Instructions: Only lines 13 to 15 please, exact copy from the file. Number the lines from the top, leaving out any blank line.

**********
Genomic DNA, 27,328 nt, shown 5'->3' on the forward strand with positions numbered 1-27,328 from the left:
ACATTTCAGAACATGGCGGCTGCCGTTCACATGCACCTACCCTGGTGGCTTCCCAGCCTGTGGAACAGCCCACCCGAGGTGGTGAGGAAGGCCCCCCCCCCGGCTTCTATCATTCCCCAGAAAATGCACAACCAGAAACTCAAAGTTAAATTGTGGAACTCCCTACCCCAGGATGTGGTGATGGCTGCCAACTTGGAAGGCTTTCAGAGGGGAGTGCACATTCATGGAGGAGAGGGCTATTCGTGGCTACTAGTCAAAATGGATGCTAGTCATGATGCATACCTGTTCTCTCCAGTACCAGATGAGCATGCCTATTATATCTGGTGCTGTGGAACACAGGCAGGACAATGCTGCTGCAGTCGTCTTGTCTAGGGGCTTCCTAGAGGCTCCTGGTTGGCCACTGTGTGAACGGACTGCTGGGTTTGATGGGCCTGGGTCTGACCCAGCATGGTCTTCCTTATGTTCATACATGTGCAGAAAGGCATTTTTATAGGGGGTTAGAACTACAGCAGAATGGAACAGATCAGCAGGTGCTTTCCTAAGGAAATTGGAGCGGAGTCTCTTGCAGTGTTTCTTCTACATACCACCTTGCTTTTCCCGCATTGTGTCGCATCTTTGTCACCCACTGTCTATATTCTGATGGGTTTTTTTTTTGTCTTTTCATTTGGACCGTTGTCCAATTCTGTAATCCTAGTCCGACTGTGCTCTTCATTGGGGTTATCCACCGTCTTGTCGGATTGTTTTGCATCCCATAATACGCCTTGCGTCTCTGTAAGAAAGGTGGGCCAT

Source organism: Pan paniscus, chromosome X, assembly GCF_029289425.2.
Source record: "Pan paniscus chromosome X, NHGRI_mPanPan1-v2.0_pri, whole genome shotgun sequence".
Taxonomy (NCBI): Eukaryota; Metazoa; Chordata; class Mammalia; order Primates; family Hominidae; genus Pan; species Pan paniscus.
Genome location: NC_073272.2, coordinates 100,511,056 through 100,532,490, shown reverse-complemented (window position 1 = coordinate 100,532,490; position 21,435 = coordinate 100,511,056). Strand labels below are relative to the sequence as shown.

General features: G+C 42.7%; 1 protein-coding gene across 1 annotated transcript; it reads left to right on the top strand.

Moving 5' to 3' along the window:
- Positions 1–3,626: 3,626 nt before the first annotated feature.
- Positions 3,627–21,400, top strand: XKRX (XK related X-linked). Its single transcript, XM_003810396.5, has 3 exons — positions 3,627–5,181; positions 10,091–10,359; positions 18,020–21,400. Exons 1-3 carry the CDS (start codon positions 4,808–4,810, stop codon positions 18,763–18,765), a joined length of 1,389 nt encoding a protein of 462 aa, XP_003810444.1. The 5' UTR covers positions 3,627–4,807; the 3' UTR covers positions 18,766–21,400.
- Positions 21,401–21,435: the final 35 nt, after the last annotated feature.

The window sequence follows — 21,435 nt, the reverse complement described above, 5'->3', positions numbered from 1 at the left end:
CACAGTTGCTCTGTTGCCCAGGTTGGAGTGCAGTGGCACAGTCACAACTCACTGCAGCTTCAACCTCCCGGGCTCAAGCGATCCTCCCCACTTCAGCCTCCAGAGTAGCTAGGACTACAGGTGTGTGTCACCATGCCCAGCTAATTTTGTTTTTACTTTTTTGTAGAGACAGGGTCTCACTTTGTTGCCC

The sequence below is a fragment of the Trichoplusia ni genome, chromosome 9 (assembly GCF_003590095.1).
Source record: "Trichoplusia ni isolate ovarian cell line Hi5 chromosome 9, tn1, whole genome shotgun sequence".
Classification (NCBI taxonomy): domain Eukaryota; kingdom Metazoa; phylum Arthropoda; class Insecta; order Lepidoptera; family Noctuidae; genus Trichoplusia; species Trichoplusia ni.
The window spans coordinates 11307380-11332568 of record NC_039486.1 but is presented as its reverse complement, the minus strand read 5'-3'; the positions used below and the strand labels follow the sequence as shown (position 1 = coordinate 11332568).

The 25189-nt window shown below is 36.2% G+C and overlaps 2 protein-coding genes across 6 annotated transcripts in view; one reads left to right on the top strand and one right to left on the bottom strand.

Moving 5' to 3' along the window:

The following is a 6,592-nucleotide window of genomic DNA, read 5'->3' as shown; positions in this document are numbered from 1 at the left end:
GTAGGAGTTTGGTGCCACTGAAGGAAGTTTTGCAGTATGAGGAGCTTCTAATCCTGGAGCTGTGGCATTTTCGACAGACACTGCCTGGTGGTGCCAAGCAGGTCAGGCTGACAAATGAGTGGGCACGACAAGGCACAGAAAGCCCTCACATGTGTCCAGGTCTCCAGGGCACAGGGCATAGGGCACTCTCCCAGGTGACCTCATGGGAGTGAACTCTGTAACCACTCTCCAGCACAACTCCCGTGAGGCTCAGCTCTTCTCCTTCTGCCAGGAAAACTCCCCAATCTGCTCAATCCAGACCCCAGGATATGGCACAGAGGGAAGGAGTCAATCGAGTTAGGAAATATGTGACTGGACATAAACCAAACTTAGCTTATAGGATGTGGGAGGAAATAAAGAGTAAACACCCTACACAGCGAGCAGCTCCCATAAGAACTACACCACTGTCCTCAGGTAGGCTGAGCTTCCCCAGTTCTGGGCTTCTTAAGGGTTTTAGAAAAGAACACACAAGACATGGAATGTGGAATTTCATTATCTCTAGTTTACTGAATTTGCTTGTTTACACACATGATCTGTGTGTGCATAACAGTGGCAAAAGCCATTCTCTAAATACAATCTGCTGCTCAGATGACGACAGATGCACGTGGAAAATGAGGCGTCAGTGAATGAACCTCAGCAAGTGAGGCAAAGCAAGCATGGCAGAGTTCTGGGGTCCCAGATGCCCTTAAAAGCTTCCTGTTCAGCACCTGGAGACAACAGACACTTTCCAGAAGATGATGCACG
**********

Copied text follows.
CACAGTTGCTCTGTTGCCCAGGTTGGAGTGCAGTGGCACAGTCACAACTCACTGCAGCTTCAACCTCCCGGGCTCAAGCGATCCTCCCCACTTCAGCCTCCAGAGTAGCTAGGACTACAGGTGTGTGTCACCATGCCCAGCTAATTTTGTTTTTACTTTTTTGTAGAGACAGGGTCTCACTTTGTTGCCC

The sequence below is a fragment of the Trichoplusia ni genome, chromosome 9 (assembly GCF_003590095.1).
Source record: "Trichoplusia ni isolate ovarian cell line Hi5 chromosome 9, tn1, whole genome shotgun sequence".